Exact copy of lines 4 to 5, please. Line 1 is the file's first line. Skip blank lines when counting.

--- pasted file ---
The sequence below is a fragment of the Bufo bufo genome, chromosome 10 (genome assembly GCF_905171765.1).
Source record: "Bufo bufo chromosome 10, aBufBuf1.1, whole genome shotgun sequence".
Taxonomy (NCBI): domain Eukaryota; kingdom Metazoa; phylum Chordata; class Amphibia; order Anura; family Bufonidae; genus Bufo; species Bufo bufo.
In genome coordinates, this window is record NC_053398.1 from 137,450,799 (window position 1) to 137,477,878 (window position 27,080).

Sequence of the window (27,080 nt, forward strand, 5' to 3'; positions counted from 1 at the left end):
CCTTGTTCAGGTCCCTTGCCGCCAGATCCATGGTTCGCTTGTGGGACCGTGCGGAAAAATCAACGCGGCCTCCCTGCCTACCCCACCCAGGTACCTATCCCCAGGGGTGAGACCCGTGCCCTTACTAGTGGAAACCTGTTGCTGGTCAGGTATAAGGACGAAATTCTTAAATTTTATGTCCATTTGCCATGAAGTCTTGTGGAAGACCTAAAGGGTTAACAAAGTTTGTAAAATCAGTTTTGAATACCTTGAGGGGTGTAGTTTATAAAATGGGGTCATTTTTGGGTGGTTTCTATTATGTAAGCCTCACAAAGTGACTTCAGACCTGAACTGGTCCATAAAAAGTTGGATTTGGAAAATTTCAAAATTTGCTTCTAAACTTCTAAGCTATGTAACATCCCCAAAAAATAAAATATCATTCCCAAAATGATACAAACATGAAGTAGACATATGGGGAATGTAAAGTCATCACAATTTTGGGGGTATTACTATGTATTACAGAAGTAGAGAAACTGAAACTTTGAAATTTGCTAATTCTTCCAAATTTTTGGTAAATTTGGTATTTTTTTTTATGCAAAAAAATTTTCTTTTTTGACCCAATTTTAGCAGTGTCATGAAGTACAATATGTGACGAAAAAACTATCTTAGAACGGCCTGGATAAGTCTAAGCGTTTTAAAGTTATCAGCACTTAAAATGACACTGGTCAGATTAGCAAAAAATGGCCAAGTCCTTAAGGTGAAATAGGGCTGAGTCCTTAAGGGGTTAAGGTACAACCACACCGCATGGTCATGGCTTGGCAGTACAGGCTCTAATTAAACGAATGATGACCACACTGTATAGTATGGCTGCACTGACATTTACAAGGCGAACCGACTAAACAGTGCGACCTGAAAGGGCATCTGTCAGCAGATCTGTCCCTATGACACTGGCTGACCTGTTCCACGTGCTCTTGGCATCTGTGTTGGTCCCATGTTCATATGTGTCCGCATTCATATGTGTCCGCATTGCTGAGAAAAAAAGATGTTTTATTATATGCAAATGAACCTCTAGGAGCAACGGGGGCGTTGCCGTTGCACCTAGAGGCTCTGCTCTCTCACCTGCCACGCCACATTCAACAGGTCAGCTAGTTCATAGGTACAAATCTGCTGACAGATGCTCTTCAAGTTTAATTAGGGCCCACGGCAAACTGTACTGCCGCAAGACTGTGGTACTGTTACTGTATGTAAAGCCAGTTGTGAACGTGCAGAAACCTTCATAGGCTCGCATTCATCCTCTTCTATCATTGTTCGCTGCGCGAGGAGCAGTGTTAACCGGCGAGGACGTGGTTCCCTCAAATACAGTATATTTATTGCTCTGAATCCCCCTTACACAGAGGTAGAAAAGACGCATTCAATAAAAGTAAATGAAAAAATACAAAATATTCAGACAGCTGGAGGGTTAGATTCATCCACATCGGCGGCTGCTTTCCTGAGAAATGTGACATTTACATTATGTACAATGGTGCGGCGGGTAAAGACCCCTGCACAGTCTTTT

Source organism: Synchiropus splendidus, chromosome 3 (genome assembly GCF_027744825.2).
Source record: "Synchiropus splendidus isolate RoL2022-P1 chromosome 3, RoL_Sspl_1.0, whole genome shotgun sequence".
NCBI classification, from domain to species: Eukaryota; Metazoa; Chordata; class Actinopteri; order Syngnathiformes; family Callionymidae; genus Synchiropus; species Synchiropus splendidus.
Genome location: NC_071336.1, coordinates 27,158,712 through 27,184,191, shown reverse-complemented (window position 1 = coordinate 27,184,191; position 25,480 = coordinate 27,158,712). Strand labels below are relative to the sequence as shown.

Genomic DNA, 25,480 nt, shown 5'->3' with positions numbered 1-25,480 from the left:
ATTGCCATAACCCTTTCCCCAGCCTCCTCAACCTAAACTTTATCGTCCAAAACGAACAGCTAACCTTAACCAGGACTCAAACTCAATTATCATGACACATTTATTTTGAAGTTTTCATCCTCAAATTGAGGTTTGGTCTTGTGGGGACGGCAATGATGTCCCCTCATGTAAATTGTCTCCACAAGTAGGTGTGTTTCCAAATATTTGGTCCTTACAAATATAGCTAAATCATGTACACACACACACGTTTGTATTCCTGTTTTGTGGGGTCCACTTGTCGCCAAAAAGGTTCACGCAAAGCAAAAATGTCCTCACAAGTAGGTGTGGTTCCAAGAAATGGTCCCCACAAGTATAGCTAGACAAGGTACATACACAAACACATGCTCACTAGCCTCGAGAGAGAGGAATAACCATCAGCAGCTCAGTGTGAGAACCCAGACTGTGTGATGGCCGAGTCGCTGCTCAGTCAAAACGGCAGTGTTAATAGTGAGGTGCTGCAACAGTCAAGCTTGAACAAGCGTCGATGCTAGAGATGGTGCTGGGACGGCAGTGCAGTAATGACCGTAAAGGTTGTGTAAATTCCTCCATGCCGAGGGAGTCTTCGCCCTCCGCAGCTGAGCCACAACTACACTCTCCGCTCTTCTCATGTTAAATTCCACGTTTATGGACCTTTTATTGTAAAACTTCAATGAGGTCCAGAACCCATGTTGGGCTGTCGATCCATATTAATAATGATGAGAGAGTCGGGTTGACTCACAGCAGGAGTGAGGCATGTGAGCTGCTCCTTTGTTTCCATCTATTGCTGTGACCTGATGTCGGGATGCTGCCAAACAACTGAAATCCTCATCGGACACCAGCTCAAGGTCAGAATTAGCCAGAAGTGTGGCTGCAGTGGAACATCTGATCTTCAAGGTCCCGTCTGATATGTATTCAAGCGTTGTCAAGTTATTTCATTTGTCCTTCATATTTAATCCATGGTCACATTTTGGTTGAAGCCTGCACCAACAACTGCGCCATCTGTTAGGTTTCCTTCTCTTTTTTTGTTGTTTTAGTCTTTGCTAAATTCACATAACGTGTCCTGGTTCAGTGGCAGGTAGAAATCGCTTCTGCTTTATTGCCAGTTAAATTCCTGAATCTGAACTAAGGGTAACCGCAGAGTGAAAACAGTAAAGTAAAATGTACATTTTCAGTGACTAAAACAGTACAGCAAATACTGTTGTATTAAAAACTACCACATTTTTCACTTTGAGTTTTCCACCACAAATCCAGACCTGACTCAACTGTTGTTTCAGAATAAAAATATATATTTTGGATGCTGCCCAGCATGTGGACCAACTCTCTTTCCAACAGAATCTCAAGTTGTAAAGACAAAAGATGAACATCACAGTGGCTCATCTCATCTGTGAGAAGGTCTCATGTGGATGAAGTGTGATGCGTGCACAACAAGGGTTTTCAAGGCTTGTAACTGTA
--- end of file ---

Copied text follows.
In genome coordinates, this window is record NC_053398.1 from 137,450,799 (window position 1) to 137,477,878 (window position 27,080).

Sequence of the window (27,080 nt, forward strand, 5' to 3'; positions counted from 1 at the left end):